If a work qualifies for copyright protection, then there are a number of things which you cannot do with it unless you have the copyright owner’s permission. These activities are described in UK copyright law as ‘restricted acts’ and the most obvious of these is the act of copying. The other restricted acts are described in more detail in the FAQ section and they cover the vast majority of things that someone might want to do with a copyright work, including publication, performance, sharing or acquiring online, renting and adapting. In short, if you want to use a copyright work in a way that is restricted by copyright, you need to have the permission of the copyright owner.

  1. There are resources you can use without asking for permission

Although copyright does restrict usage, there are obviously ways in which copyright content can be, and is used widely, by those at educational institutions without getting into trouble. When copyright owners give permission for others to use their works, they do so under a legal agreement called a licence. A licence can take many forms, but in essence it says that someone (or a group of people) can do certain things with the work (or works) for a certain period of time, possibly in a specific place and sometimes for a fee.

Universities hold a great many licences which allow the legal use of large collections of copyright material. For example University libraries purchase subscriptions to electronic journals and e-books, IT departments purchase software and the institution is likely to hold a range of ‘blanket’ licences from a ‘collective management organisation’ such as the Copyright Licensing Agency (CLA). These blanket licences allow copying and use of whole classes of work, such as published books and journals, and represent a significant investment for Universities to ensure legal use of copyright content. It is likely that there is someone responsible for copyright in your Institution who can advise on these. Additionally, or alternatively, there may be other named individuals or teams who are responsible for the administration of these licences and can advise on whether and how they apply to what you are doing.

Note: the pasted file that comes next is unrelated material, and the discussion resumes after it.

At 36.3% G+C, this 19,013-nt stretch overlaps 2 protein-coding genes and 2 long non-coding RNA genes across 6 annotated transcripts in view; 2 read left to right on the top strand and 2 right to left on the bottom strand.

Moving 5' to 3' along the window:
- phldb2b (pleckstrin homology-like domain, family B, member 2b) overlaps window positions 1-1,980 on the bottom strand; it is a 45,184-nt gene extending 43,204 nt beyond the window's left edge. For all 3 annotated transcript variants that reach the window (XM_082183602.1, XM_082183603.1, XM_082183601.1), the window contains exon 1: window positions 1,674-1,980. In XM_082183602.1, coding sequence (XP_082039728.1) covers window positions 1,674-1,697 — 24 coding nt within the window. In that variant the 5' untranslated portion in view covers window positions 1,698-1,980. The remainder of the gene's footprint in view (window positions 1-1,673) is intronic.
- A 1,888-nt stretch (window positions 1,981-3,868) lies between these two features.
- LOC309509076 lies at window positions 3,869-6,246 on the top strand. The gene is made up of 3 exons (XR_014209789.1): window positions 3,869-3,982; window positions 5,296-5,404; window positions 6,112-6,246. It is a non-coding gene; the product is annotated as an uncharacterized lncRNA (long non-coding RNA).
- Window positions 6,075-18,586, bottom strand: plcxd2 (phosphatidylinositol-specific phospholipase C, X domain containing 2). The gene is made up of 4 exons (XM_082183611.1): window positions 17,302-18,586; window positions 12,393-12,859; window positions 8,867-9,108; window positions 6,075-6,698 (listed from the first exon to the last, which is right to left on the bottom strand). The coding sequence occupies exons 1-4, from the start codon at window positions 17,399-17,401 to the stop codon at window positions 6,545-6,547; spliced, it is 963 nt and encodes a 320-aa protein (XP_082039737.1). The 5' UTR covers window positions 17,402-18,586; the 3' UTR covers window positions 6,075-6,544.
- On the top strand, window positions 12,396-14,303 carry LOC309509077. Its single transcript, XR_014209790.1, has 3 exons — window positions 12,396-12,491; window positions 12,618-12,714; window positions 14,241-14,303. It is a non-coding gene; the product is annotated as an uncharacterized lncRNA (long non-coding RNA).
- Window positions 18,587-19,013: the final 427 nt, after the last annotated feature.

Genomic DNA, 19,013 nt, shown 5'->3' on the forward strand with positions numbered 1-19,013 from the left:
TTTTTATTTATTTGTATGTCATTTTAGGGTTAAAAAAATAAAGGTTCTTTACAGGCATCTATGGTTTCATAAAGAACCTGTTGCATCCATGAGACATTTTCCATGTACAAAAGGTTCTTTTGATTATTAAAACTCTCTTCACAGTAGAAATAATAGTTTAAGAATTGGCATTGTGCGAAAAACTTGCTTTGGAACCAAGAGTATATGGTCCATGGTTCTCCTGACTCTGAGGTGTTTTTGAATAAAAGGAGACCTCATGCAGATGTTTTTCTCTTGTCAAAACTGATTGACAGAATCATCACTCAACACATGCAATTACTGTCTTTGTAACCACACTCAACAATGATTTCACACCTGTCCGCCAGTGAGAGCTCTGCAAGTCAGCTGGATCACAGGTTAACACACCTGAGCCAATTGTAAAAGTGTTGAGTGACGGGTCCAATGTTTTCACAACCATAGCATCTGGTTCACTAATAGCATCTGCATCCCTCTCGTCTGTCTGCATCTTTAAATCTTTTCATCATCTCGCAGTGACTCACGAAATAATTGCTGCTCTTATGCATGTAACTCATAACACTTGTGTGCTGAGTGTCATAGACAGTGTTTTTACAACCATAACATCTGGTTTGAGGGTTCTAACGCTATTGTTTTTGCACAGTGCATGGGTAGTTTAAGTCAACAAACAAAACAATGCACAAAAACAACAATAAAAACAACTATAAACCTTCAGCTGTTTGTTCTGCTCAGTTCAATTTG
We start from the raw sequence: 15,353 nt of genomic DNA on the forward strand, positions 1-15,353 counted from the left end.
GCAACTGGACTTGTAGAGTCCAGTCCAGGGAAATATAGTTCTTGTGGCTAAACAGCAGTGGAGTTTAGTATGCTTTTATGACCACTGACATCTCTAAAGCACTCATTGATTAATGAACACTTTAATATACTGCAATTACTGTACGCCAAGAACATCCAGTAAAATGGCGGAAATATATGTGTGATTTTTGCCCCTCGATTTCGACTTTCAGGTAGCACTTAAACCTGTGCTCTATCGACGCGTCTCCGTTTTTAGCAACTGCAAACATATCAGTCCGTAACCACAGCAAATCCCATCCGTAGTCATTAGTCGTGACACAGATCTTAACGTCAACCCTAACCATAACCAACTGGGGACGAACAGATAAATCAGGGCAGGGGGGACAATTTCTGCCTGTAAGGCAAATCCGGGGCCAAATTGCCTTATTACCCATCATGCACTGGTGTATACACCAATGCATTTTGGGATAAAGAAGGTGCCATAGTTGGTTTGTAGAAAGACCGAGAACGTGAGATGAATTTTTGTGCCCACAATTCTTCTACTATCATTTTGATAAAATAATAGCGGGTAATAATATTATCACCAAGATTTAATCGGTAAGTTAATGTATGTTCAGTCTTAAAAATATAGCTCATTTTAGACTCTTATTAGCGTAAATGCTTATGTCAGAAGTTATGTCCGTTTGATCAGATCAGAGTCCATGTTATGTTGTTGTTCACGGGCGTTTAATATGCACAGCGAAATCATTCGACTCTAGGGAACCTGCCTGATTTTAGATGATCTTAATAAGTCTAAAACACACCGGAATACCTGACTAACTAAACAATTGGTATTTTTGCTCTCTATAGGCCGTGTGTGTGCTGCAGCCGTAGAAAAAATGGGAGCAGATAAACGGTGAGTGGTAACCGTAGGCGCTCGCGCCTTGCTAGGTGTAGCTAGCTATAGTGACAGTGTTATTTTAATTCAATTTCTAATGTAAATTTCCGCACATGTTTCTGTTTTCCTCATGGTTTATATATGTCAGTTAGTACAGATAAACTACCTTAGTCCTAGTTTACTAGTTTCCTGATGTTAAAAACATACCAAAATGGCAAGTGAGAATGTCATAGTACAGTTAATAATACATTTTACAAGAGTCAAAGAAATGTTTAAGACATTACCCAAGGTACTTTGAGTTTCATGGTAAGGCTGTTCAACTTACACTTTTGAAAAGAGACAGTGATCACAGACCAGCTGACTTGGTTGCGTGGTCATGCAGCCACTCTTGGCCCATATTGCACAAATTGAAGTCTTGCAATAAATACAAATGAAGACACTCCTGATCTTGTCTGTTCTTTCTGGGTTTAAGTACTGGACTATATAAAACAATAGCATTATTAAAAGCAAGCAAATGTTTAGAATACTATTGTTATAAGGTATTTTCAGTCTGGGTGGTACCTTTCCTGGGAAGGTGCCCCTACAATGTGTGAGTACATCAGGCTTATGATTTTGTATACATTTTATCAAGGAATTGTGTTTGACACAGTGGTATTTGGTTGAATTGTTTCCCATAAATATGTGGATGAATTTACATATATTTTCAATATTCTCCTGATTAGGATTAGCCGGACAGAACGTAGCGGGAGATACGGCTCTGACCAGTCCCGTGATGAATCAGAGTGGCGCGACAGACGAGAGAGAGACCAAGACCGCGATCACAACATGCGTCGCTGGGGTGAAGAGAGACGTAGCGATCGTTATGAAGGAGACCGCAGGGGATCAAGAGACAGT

Although the licences described above mostly involve payment and are relatively restrictive, the open and shared nature of the internet has led to development of a range of ‘open’ licences which promote permissive use of copyright works. The most famous of these are the Creative Commons licences conceived by American lawyer and activist Laurence Lessig. These licences are described in more detail in the FAQ section, but works made available under Creative Commons licences provide a hugely valuable resource and all of them are available free of charge under clear re-use terms. At the time of writing, there were over 1 billion works licensed under Creative Commons, including thousands of educational resources, millions of Flickr photos, and the entirety of Wikipedia.

CC_guidant_les_contributeursImage credit: Creative Commons guiding the contributors. This image is a derivative work of Liberty Leading the People by Eugène Delacroix.CC BY-SA 3.0

Finally there are what we call the exceptions to copyright, which are legal provisions to do something without the copyright owner’s permission when a licence is unavailable or inappropriate for the given use. These get a bit trickier because they require some thought, but are extremely important to all in education. More information on the exceptions is provided in the FAQs and the case studies, but the majority of them relate to the concept of fair dealing (note that the concept of ‘fair use’ comes from US law and is not directly relevant to the UK or other jurisdictions). That is, how the work would be dealt with by a fair-minded and honest person. Ideally a prudent yet pragmatic application of the copyright exceptions should be ingrained in your Institution’s culture and processes as much as possible, and guidance and support on their use should be provided. However each Institution will have its own approach.

  1. All copyright works are equal in the eyes of the law, but some are more equal than others

By this stage we have determined that many works are likely to be protected by copyright. In addition we have seen that the things that you want to do with those works (the usages) are often restricted by copyright law.